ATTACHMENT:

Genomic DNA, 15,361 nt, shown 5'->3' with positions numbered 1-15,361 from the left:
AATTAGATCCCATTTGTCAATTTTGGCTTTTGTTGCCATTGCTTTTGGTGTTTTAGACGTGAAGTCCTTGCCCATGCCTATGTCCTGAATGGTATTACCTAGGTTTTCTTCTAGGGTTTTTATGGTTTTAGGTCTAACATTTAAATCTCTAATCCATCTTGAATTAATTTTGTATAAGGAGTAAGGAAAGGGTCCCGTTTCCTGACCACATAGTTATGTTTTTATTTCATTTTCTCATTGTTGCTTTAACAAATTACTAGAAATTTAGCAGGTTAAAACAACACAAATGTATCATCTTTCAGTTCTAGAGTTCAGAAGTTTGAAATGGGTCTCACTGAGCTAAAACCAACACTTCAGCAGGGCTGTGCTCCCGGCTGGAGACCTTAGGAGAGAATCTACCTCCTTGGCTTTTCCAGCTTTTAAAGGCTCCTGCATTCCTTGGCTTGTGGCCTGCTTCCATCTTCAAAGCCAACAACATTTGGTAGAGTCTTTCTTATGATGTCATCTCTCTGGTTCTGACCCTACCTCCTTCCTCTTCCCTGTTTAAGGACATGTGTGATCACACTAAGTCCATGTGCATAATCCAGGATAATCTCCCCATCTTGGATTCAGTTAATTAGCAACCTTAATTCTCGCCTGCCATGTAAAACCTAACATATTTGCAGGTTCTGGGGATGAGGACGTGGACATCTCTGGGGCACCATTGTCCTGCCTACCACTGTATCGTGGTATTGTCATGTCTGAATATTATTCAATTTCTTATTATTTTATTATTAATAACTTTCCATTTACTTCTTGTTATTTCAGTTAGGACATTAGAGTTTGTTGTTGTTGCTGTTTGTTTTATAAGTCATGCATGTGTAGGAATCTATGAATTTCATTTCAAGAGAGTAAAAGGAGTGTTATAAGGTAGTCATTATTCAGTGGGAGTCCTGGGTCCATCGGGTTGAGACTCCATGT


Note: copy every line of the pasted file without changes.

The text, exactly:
Genomic DNA, 15,361 nt, shown 5'->3' with positions numbered 1-15,361 from the left:
AATTAGATCCCATTTGTCAATTTTGGCTTTTGTTGCCATTGCTTTTGGTGTTTTAGACGTGAAGTCCTTGCCCATGCCTATGTCCTGAATGGTATTACCTAGGTTTTCTTCTAGGGTTTTTATGGTTTTAGGTCTAACATTTAAATCTCTAATCCATCTTGAATTAATTTTGTATAAGGAGTAAGGAAAGGGTCCCGTTTCCTGACCACATAGTTATGTTTTTATTTCATTTTCTCATTGTTGCTTTAACAAATTACTAGAAATTTAGCAGGTTAAAACAACACAAATGTATCATCTTTCAGTTCTAGAGTTCAGAAGTTTGAAATGGGTCTCACTGAGCTAAAACCAACACTTCAGCAGGGCTGTGCTCCCGGCTGGAGACCTTAGGAGAGAATCTACCTCCTTGGCTTTTCCAGCTTTTAAAGGCTCCTGCATTCCTTGGCTTGTGGCCTGCTTCCATCTTCAAAGCCAACAACATTTGGTAGAGTCTTTCTTATGATGTCATCTCTCTGGTTCTGACCCTACCTCCTTCCTCTTCCCTGTTTAAGGACATGTGTGATCACACTAAGTCCATGTGCATAATCCAGGATAATCTCCCCATCTTGGATTCAGTTAATTAGCAACCTTAATTCTCGCCTGCCATGTAAAACCTAACATATTTGCAGGTTCTGGGGATGAGGACGTGGACATCTCTGGGGCACCATTGTCCTGCCTACCACTGTATCGTGGTATTGTCATGTCTGAATATTATTCAATTTCTTATTATTTTATTATTAATAACTTTCCATTTACTTCTTGTTATTTCAGTTAGGACATTAGAGTTTGTTGTTGTTGCTGTTTGTTTTATAAGTCATGCATGTGTAGGAATCTATGAATTTCATTTCAAGAGAGTAAAAGGAGTGTTATAAGGTAGTCATTATTCAGTGGGAGTCCTGGGTCCATCGGGTTGAGACTCCATGT